Food security[edit]

Like most of its other development programs, Mercy Corps work to "provide communities with the tools and support they need to transform their own lives to support resilient well-being." With regards to food security, it targets five main areas for development: Pro-Poor Markets, Empowerment, Good Governance, Human Well-Being, and Economic Health.[35] It has been maintaining the main aim to providing its beneficiary population with necessary tools (both technical and material) and assisting them with utilizing these particular tools for the advancement of their own well-being.

In Niger, Mercy Corps jointly delivered the "Sawki" Program with Africare and Helen Keller International.[36] The program, funded by USAID, aimed to respond to the food security needs of a reported 118,000 people in the most vulnerable regions of the country, including Maradi and Zinder. Understanding that 60% of the marginalized population in the program's target areas were children of severe malnutrition, the program sought to " bring together complementary activities in nutrition, health, agriculture, livestock husbandry, livelihoods promotion, and market development," with an emphasized focal point on the empowerment of adolescent girls.[37]

From 2009 to 2013, Mercy Corps has delivered a SECURE program in Timor-Leste that seeks to relieve and prevent agriculture related damages caused by extreme rainfalls by connecting local blacksmiths who are able to produce effective small and medium-sized metal silos to broader rural farming populations. In collaboration with the United Nations Food and Agriculture Organization (FAO), Mercy Corps provided local farmers with subsidies for local farmers to purchase silos, while the FAO provided training and material assistance for blacksmiths to produce.[38][39]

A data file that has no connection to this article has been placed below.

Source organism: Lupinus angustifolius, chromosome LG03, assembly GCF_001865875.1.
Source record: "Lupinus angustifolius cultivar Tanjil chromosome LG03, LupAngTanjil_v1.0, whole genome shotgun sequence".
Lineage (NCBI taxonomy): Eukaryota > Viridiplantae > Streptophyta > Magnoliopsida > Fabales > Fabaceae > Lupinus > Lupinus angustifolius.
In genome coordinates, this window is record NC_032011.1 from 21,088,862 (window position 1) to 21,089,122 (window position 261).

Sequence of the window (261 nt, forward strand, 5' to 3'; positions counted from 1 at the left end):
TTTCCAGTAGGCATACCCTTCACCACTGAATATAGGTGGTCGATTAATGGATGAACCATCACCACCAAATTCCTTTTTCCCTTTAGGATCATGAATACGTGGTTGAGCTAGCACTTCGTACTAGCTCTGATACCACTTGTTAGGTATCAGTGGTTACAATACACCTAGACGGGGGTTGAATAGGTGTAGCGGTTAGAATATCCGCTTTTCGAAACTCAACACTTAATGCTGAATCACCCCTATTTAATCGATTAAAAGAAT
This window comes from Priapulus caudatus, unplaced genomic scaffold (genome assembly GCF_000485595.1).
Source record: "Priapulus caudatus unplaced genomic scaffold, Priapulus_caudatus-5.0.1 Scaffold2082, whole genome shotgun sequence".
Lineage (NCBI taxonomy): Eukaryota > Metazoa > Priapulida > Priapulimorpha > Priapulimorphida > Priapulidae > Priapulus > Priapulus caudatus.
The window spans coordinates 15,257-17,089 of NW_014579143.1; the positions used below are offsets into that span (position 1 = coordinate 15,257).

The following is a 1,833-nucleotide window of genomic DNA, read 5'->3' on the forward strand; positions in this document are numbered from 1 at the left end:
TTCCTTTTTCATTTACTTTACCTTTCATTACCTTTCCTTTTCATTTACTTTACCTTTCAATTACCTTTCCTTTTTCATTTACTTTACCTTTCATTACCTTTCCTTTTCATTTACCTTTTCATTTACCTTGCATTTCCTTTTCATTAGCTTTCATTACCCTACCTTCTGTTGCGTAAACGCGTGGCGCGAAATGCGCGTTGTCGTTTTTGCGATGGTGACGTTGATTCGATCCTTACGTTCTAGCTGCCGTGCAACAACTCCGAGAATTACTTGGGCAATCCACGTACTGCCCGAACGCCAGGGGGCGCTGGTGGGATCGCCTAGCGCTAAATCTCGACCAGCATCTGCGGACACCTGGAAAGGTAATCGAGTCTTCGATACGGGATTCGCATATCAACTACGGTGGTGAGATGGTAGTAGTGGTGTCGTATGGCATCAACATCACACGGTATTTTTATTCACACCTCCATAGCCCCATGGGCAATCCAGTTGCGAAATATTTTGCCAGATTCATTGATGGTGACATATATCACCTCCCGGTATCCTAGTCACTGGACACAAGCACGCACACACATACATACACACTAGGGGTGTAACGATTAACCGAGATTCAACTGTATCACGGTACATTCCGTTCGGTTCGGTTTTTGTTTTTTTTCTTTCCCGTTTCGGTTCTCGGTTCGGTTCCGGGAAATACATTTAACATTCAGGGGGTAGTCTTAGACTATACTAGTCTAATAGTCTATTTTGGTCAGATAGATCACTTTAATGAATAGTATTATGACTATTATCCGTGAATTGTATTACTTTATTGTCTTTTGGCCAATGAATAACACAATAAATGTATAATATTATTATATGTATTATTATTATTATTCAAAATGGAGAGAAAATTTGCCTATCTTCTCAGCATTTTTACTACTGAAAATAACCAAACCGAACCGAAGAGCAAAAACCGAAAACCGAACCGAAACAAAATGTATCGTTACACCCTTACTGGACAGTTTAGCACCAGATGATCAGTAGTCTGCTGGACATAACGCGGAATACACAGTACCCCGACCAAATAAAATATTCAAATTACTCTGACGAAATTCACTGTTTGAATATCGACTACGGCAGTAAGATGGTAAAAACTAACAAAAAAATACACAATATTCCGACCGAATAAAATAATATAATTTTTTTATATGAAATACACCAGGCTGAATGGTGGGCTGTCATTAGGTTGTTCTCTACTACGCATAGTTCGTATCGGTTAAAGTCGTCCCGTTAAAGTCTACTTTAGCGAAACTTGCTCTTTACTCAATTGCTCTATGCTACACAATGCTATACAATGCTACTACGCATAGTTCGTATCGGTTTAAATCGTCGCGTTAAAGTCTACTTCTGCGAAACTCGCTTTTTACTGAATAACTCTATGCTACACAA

Mercy Corps has also been operating in post-conflict Uganda since 2009: as the state approaches societal recovery, it has been facing a range of development challenges, one of which being the production under-capacity of the farming sector. The Revitalizing Agricultural Incomes and New markets (RAIN) program was created to target key areas that are detrimental for long-term assurance of food security, including financial services for small and medium agro-businesses at the local level, advising larger food-related enterprises for agricultural investment opportunities at the regional and national level, and technical training for returning farmers at the individual level. In parallel of training programs for the farmer communities that seek to improve land-capacity, growth and cultivation capacity and production efficiency, Mercy Corps has also been facilitating various actors within the domestic market chain to promote better access and more extensive availability of financial services and market platforms to ensure the continuous operation of the agricultural supply and demand chains, with the broader objective to encourage sustainable food security.[40]

Children & youth[edit]

Youth economic empowerment[edit]

Mercy Corps has been operating the PROSPECTS program in Liberia with the support of Exxon Mobil, Coca Cola Africa Foundation and the Swedish Government. The program, at its third phase as of 2018, has been focused in improving livelihoods of close to 12,000 vulnerable Liberian youth by providing them pre-employment and entrepreneurial trainings, apprenticeships in 15 partnering host enterprises all the while stimulating overall local markets. It is expected that the program will be able to reach 19,000 youth from Bong, Nimba and Montserrado counties in Liberia with a range of skill training and cash grants to obtain employment or start small businesses.[41]

In the Gaza Strip, Mercy Corps created Gaza Sky Geeks in 2011 with the support of a seed funding from Google, the Coca-Cola Foundation, Skoll and various local donors.[42] The particular initiative seeks to create a stage for new, young talents to grow and share their ideas while improving their skills through receiving professional mentoring and performing hands-on work. It also works to encourage female startup members within the IT community to engage in business and software engineering activities.[43] The Gaza Sky Geeks also provide considerable start-up grants for eligible young IT entrepreneurs to begin their businesses in the challenging market environment of Gaza. It hosts up to 140 people a day, with almost half of those hosted being women, with a prospective second location opening in the near future. Meanwhile, it has promoted local youth startups that receive significant attention from large U.S. technology firms such as Strips and Silicon Valley Bank.[44]